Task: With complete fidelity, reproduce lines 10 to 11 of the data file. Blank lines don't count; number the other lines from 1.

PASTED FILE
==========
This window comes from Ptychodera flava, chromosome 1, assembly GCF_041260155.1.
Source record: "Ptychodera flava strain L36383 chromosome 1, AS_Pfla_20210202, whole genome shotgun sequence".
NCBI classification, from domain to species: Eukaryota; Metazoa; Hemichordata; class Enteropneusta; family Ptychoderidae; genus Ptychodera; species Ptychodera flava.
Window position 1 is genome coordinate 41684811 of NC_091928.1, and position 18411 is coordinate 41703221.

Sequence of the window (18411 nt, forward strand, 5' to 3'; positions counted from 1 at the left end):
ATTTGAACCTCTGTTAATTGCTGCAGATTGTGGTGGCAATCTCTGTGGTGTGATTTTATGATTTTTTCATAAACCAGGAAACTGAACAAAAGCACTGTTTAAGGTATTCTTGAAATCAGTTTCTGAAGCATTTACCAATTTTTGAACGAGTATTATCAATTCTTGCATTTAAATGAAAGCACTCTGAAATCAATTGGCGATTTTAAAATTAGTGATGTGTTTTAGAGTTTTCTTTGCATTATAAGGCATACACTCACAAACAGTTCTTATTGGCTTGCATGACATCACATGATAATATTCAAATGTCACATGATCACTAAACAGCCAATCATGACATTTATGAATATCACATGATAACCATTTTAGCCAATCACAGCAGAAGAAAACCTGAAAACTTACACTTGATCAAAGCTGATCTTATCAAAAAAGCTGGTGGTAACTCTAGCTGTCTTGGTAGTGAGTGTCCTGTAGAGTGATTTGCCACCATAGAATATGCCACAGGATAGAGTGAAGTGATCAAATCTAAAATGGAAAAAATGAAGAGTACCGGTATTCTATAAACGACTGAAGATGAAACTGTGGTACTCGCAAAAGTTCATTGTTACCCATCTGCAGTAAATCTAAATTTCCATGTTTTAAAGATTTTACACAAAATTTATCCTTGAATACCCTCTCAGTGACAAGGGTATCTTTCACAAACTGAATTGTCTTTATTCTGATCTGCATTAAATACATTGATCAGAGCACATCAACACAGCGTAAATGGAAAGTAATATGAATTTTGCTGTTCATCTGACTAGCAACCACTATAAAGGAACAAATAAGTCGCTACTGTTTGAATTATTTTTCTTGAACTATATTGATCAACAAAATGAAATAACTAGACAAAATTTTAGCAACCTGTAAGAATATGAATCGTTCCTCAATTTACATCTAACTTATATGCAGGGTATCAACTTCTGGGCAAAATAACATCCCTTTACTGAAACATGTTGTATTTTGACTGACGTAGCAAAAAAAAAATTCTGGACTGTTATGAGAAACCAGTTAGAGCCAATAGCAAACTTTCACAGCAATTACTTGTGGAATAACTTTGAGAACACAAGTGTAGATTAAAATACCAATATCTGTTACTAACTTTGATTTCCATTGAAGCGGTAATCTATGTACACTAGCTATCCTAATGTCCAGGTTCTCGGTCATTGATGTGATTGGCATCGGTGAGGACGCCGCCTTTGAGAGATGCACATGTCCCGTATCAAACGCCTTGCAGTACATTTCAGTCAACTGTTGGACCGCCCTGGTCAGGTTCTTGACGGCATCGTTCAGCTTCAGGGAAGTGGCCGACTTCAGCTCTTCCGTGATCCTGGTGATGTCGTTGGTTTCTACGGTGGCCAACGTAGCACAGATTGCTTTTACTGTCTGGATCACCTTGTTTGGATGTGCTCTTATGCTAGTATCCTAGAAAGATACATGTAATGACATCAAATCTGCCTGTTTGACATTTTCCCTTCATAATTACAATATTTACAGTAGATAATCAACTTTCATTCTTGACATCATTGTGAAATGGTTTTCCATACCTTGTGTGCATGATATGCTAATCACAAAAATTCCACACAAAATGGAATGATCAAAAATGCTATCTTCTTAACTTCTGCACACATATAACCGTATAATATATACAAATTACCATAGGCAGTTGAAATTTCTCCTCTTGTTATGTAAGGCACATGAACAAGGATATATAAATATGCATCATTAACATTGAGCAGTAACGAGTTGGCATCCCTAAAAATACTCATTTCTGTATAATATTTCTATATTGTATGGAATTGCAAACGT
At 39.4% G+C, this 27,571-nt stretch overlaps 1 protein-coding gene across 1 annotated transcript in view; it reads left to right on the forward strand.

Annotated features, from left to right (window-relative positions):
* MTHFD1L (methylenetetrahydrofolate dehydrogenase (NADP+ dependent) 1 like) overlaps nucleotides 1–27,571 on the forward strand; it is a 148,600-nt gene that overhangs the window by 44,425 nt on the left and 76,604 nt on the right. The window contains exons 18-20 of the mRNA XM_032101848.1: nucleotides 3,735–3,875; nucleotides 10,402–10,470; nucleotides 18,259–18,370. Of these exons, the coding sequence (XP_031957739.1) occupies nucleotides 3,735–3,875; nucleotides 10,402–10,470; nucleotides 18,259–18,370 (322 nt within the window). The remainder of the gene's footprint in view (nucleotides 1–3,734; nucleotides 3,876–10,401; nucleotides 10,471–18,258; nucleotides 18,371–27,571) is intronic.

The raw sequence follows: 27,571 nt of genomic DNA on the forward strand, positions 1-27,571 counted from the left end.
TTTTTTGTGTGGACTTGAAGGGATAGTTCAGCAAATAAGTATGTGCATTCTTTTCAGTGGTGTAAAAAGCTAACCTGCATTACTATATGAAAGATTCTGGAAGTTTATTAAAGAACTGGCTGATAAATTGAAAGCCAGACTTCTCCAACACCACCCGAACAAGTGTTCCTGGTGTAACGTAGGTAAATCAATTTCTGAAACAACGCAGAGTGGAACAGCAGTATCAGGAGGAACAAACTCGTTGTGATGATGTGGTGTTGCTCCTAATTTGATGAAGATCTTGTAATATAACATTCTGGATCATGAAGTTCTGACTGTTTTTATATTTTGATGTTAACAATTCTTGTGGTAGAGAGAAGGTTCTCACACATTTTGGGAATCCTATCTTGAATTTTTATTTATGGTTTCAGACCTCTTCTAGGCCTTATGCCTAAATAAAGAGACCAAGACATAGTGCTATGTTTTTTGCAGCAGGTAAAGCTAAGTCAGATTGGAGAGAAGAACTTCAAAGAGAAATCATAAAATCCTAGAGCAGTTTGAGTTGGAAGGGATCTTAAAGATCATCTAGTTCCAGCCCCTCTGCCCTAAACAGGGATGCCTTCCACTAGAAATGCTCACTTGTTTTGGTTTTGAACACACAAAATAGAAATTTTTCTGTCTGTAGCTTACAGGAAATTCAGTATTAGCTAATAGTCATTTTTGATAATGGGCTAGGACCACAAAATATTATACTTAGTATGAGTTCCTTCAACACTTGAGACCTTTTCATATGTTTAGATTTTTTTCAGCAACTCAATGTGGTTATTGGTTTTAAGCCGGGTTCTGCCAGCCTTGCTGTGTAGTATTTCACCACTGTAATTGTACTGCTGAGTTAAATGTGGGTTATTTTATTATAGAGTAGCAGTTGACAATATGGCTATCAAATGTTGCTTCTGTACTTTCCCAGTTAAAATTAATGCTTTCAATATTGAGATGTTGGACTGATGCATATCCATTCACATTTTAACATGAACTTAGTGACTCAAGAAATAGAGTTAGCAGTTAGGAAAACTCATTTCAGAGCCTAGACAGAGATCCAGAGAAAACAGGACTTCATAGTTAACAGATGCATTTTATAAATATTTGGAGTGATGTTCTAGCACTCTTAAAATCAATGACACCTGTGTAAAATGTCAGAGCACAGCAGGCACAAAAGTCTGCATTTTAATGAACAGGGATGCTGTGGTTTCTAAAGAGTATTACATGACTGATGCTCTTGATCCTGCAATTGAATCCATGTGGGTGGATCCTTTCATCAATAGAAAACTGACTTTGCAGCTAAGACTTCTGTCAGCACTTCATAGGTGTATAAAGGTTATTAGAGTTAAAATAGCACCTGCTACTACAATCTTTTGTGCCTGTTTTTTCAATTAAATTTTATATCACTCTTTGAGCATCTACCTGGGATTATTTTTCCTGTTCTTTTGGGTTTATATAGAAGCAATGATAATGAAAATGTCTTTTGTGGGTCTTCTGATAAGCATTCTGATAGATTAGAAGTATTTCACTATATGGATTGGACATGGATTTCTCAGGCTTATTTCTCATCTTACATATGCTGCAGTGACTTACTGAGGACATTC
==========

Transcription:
The raw sequence follows: 27,571 nt of genomic DNA on the forward strand, positions 1-27,571 counted from the left end.
TTTTTTGTGTGGACTTGAAGGGATAGTTCAGCAAATAAGTATGTGCATTCTTTTCAGTGGTGTAAAAAGCTAACCTGCATTACTATATGAAAGATTCTGGAAGTTTATTAAAGAACTGGCTGATAAATTGAAAGCCAGACTTCTCCAACACCACCCGAACAAGTGTTCCTGGTGTAACGTAGGTAAATCAATTTCTGAAACAACGCAGAGTGGAACAGCAGTATCAGGAGGAACAAACTCGTTGTGATGATGTGGTGTTGCTCCTAATTTGATGAAGATCTTGTAATATAACATTCTGGATCATGAAGTTCTGACTGTTTTTATATTTTGATGTTAACAATTCTTGTGGTAGAGAGAAGGTTCTCACACATTTTGGGAATCCTATCTTGAATTTTTATTTATGGTTTCAGACCTCTTCTAGGCCTTATGCCTAAATAAAGAGACCAAGACATAGTGCTATGTTTTTTGCAGCAGGTAAAGCTAAGTCAGATTGGAGAGAAGAACTTCAAAGAGAAATCATAAAATCCTAGAGCAGTTTGAGTTGGAAGGGATCTTAAAGATCATCTAGTTCCAGCCCCTCTGCCCTAAACAGGGATGCCTTCCACTAGAAATGCTCACTTGTTTTGGTTTTGAACACACAAAATAGAAATTTTTCTGTCTGTAGCTTACAGGAAATTCAGTATTAGCTAATAGTCATTTTTGATAATGGGCTAGGACCACAAAATATTATACTTAGTATGAGTTCCTTCAACACTTGAGACCTTTTCATATGTTTAGATTTTTTTCAGCAACTCAATGTGGTTATTGGTTTTAAGCCGGGTTCTGCCAGCCTTGCTGTGTAGTATTTCACCACTGTAATTGTACTGCTGAGTTAAATGTGGGTTATTTTATTATAGAGTAGCAGTTGACAATATGGCTATCAAATGTTGCTTCTGTACTTTCCCAGTTAAAATTAATGCTTTCAATATTGAGATGTTGGACTGATGCATATCCATTCACATTTTAACATGAACTTAGTGACTCAAGAAATAGAGTTAGCAGTTAGGAAAACTCATTTCAGAGCCTAGACAGAGATCCAGAGAAAACAGGACTTCATAGTTAACAGATGCATTTTATAAATATTTGGAGTGATGTTCTAGCACTCTTAAAATCAATGACACCTGTGTAAAATGTCAGAGCACAGCAGGCACAAAAGTCTGCATTTTAATGAACAGGGATGCTGTGGTTTCTAAAGAGTATTACATGACTGATGCTCTTGATCCTGCAATTGAATCCATGTGGGTGGATCCTTTCATCAATAGAAAACTGACTTTGCAGCTAAGACTTCTGTCAGCACTTCATAGGTGTATAAAGGTTATTAGAGTTAAAATAGCACCTGCTACTACAATCTTTTGTGCCTGTTTTTTCAATTAAATTTTATATCACTCTTTGAGCATCTACCTGGGATTATTTTTCCTGTTCTTTTGGGTTTATATAGAAGCAATGATAATGAAAATGTCTTTTGTGGGTCTTCTGATAAGCATTCTGATAGATTAGAAGTATTTCACTATATGGATTGGACATGGATTTCTCAGGCTTATTTCTCATCTTACATATGCTGCAGTGACTTACTGAGGACATTC